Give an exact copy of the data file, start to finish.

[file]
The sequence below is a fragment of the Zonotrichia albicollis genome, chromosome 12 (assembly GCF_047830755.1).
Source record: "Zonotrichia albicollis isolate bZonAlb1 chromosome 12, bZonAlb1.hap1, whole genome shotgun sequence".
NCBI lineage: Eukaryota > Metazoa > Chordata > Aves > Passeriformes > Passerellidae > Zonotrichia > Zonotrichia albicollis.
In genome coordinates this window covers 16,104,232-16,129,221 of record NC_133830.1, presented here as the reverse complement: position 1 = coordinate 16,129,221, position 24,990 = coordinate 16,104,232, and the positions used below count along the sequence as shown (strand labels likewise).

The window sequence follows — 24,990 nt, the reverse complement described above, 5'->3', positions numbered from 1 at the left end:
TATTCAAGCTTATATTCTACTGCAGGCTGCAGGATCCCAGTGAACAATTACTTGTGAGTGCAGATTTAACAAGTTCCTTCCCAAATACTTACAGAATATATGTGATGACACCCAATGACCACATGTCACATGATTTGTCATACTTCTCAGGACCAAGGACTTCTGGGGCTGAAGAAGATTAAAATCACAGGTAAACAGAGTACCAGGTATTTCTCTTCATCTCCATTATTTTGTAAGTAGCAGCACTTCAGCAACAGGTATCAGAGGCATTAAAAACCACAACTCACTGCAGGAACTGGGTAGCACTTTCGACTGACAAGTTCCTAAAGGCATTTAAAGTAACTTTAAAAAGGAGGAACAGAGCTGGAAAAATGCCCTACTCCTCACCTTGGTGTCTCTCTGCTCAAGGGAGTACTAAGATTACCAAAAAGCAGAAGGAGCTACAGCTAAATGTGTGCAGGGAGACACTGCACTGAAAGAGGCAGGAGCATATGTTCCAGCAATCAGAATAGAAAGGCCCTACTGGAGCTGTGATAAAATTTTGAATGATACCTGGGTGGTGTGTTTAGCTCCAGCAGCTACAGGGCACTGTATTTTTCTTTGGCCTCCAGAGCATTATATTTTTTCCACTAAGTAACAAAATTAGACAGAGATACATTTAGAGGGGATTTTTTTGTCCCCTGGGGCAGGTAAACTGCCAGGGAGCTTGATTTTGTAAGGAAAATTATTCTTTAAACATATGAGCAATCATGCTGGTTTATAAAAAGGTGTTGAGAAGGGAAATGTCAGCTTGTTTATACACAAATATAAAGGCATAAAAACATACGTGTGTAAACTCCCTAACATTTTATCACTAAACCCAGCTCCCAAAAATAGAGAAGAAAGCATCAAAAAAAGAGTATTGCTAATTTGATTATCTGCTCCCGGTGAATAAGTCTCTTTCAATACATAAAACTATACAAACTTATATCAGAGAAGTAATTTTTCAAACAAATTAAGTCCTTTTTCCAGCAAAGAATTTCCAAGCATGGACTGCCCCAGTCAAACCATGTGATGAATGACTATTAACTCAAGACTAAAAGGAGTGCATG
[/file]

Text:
The sequence below is a fragment of the Zonotrichia albicollis genome, chromosome 12 (assembly GCF_047830755.1).
Source record: "Zonotrichia albicollis isolate bZonAlb1 chromosome 12, bZonAlb1.hap1, whole genome shotgun sequence".
NCBI lineage: Eukaryota > Metazoa > Chordata > Aves > Passeriformes > Passerellidae > Zonotrichia > Zonotrichia albicollis.
In genome coordinates this window covers 16,104,232-16,129,221 of record NC_133830.1, presented here as the reverse complement: position 1 = coordinate 16,129,221, position 24,990 = coordinate 16,104,232, and the positions used below count along the sequence as shown (strand labels likewise).

The window sequence follows — 24,990 nt, the reverse complement described above, 5'->3', positions numbered from 1 at the left end:
TATTCAAGCTTATATTCTACTGCAGGCTGCAGGATCCCAGTGAACAATTACTTGTGAGTGCAGATTTAACAAGTTCCTTCCCAAATACTTACAGAATATATGTGATGACACCCAATGACCACATGTCACATGATTTGTCATACTTCTCAGGACCAAGGACTTCTGGGGCTGAAGAAGATTAAAATCACAGGTAAACAGAGTACCAGGTATTTCTCTTCATCTCCATTATTTTGTAAGTAGCAGCACTTCAGCAACAGGTATCAGAGGCATTAAAAACCACAACTCACTGCAGGAACTGGGTAGCACTTTCGACTGACAAGTTCCTAAAGGCATTTAAAGTAACTTTAAAAAGGAGGAACAGAGCTGGAAAAATGCCCTACTCCTCACCTTGGTGTCTCTCTGCTCAAGGGAGTACTAAGATTACCAAAAAGCAGAAGGAGCTACAGCTAAATGTGTGCAGGGAGACACTGCACTGAAAGAGGCAGGAGCATATGTTCCAGCAATCAGAATAGAAAGGCCCTACTGGAGCTGTGATAAAATTTTGAATGATACCTGGGTGGTGTGTTTAGCTCCAGCAGCTACAGGGCACTGTATTTTTCTTTGGCCTCCAGAGCATTATATTTTTTCCACTAAGTAACAAAATTAGACAGAGATACATTTAGAGGGGATTTTTTTGTCCCCTGGGGCAGGTAAACTGCCAGGGAGCTTGATTTTGTAAGGAAAATTATTCTTTAAACATATGAGCAATCATGCTGGTTTATAAAAAGGTGTTGAGAAGGGAAATGTCAGCTTGTTTATACACAAATATAAAGGCATAAAAACATACGTGTGTAAACTCCCTAACATTTTATCACTAAACCCAGCTCCCAAAAATAGAGAAGAAAGCATCAAAAAAAGAGTATTGCTAATTTGATTATCTGCTCCCGGTGAATAAGTCTCTTTCAATACATAAAACTATACAAACTTATATCAGAGAAGTAATTTTTCAAACAAATTAAGTCCTTTTTCCAGCAAAGAATTTCCAAGCATGGACTGCCCCAGTCAAACCATGTGATGAATGACTATTAACTCAAGACTAAAAGGAGTGCATG